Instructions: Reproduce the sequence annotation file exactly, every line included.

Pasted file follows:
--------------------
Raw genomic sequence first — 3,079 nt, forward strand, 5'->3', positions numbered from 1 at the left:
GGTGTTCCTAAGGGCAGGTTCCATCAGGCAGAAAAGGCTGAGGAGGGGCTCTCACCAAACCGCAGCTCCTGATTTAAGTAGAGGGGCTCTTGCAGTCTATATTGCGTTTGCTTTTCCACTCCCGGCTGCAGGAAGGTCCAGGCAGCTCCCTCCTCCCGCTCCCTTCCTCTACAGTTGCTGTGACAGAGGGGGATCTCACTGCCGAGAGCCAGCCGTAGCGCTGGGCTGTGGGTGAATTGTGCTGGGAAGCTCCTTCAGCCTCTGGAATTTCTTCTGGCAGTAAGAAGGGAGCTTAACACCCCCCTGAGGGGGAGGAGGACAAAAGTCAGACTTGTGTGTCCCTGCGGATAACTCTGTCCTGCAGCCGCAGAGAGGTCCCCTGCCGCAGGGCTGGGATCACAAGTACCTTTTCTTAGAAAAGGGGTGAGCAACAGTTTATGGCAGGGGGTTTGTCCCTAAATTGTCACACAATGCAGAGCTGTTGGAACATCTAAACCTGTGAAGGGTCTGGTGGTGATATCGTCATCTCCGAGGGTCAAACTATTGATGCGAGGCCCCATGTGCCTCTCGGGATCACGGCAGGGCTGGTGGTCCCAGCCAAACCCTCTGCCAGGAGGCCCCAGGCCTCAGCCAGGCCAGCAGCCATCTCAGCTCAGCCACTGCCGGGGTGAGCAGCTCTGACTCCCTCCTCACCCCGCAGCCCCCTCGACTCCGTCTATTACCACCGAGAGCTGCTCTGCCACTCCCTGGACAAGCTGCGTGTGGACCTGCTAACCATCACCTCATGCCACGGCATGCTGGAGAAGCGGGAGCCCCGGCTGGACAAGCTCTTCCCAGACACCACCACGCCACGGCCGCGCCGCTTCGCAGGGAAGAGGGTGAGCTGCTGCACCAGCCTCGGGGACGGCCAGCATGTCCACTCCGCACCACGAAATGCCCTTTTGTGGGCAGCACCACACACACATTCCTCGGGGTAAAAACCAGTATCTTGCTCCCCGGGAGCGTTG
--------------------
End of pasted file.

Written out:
Raw genomic sequence first — 3,079 nt, forward strand, 5'->3', positions numbered from 1 at the left:
GGTGTTCCTAAGGGCAGGTTCCATCAGGCAGAAAAGGCTGAGGAGGGGCTCTCACCAAACCGCAGCTCCTGATTTAAGTAGAGGGGCTCTTGCAGTCTATATTGCGTTTGCTTTTCCACTCCCGGCTGCAGGAAGGTCCAGGCAGCTCCCTCCTCCCGCTCCCTTCCTCTACAGTTGCTGTGACAGAGGGGGATCTCACTGCCGAGAGCCAGCCGTAGCGCTGGGCTGTGGGTGAATTGTGCTGGGAAGCTCCTTCAGCCTCTGGAATTTCTTCTGGCAGTAAGAAGGGAGCTTAACACCCCCCTGAGGGGGAGGAGGACAAAAGTCAGACTTGTGTGTCCCTGCGGATAACTCTGTCCTGCAGCCGCAGAGAGGTCCCCTGCCGCAGGGCTGGGATCACAAGTACCTTTTCTTAGAAAAGGGGTGAGCAACAGTTTATGGCAGGGGGTTTGTCCCTAAATTGTCACACAATGCAGAGCTGTTGGAACATCTAAACCTGTGAAGGGTCTGGTGGTGATATCGTCATCTCCGAGGGTCAAACTATTGATGCGAGGCCCCATGTGCCTCTCGGGATCACGGCAGGGCTGGTGGTCCCAGCCAAACCCTCTGCCAGGAGGCCCCAGGCCTCAGCCAGGCCAGCAGCCATCTCAGCTCAGCCACTGCCGGGGTGAGCAGCTCTGACTCCCTCCTCACCCCGCAGCCCCCTCGACTCCGTCTATTACCACCGAGAGCTGCTCTGCCACTCCCTGGACAAGCTGCGTGTGGACCTGCTAACCATCACCTCATGCCACGGCATGCTGGAGAAGCGGGAGCCCCGGCTGGACAAGCTCTTCCCAGACACCACCACGCCACGGCCGCGCCGCTTCGCAGGGAAGAGGGTGAGCTGCTGCACCAGCCTCGGGGACGGCCAGCATGTCCACTCCGCACCACGAAATGCCCTTTTGTGGGCAGCACCACACACACATTCCTCGGGGTAAAAACCAGTATCTTGCTCCCCGGGAGCGTTG